The arduous task of nudging, pushing and dragging five children into adulthood has bestowed on me a title I wear with a good deal of reservation.
Veteran Mother. As in being an expert on the fine art of parenting.
Yet, the older I get and the longer I have to review my record, the more I recognize how much I left undone — but also how lucky I was. Every time I read about a child who’s gone off the rails, I whisper to myself: There but for the grace of God go I.
We are in the throes of another Mother’s Day extravaganza, which means several things in my world: The flower vendors are out in full force on the streets, store sales are blasting along and restaurants are advertising their brunch specials.
Mother’s Day now seems to be a bigger event than ever, the celebrations more elaborate, the expectations more demanding. Surely this is a reflection of the way we increasingly view motherhood. Like so many other things in our lives (politics, namely), mothering has become a full-contact sport. A continuous competition. An incessant battle.
Yes, the Mommy Wars have been around for decades, a back-biting, infantile struggle pitting groups that should’ve been supporting each other instead. This war is not unlike those playground spats where alliances were always changing and mean boys and meaner girls lorded over the rest of us.
But now, with the help of social media and an alarming holier-than-thou attitude, mom-shaming has reached the shrill heights of absurdity. Invariably the clashes tend to be fought by younger mothers, those with precious little perspective on a job that is more marathon than 50-yard sprint. Far removed from the relentless toil of childrearing, I’m amazed at the pettiness of these exchanges.
The latest victim is model Chrissy Teigen, who was bombarded with nasty online comments — and "advice" — after paparazzi photos were released of her and her husband, singer John Legend, going out a week after their baby was born. Well, good for Teigen. A week after labor, I had dark circles under my eyes, my hair was a greasy knotted ball, and I felt like a dairy cow dozing off in the barn. I pretty much despised everybody, the children’s father especially.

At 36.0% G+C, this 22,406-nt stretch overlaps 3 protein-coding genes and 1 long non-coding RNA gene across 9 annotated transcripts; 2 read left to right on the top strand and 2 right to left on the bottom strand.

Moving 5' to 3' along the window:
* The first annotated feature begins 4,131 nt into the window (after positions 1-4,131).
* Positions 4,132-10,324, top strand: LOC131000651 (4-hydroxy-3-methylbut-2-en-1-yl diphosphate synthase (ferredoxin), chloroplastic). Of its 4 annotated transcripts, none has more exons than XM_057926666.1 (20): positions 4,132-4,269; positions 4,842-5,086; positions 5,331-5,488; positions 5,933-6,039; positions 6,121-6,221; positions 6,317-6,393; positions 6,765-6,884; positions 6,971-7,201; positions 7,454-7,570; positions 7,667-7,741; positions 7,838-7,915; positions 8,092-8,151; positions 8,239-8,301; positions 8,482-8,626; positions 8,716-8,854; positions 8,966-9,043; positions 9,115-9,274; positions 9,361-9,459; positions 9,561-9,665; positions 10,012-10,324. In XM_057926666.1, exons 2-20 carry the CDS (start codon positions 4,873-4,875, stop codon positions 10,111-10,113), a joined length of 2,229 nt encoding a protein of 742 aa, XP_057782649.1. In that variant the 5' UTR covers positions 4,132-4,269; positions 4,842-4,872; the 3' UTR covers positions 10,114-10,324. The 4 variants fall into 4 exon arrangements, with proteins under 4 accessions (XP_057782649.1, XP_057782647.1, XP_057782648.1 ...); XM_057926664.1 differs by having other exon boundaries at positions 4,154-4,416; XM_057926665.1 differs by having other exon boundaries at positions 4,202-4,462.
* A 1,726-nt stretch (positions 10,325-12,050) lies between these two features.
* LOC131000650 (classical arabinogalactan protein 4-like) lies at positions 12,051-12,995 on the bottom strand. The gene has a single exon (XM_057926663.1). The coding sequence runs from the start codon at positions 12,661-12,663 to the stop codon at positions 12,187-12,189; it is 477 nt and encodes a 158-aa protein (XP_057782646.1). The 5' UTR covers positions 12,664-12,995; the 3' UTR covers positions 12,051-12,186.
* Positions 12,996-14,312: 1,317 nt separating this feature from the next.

It’s easy to hate on the internet, easier to pass judgment on sisters who are usually trying to do the best they can. Maybe these barbed comments are a way of justifying our own choices, private decisions we secretly doubt but will publicly defend to the death.
About three years ago I sat in the living room of a new mother who expounded on everything from breastfeeding to working outside the home to the traditional vaccination schedule. In quick succession, she criticized mothers who formula fed, mothers who left their babies in day care, and mothers who blithely submitted their infants to the evils of western medicine. This from a woman who had a grand total of six weeks of practice in a job that no one — not a single parent — has ever perfected.
I was tempted to slap her but decided that, under the circumstances, it was best to excuse ignorance. I knew the unforgiving wand of experience would work its own magic on her arrogance.
Raising children is exhausting, and difficult, and thankless. We learn on the job, by the seat of our pants, but never do master it. So wouldn’t it be better if, on this Mother’s Day, we forget the vitriol and give each other an encouraging high five instead?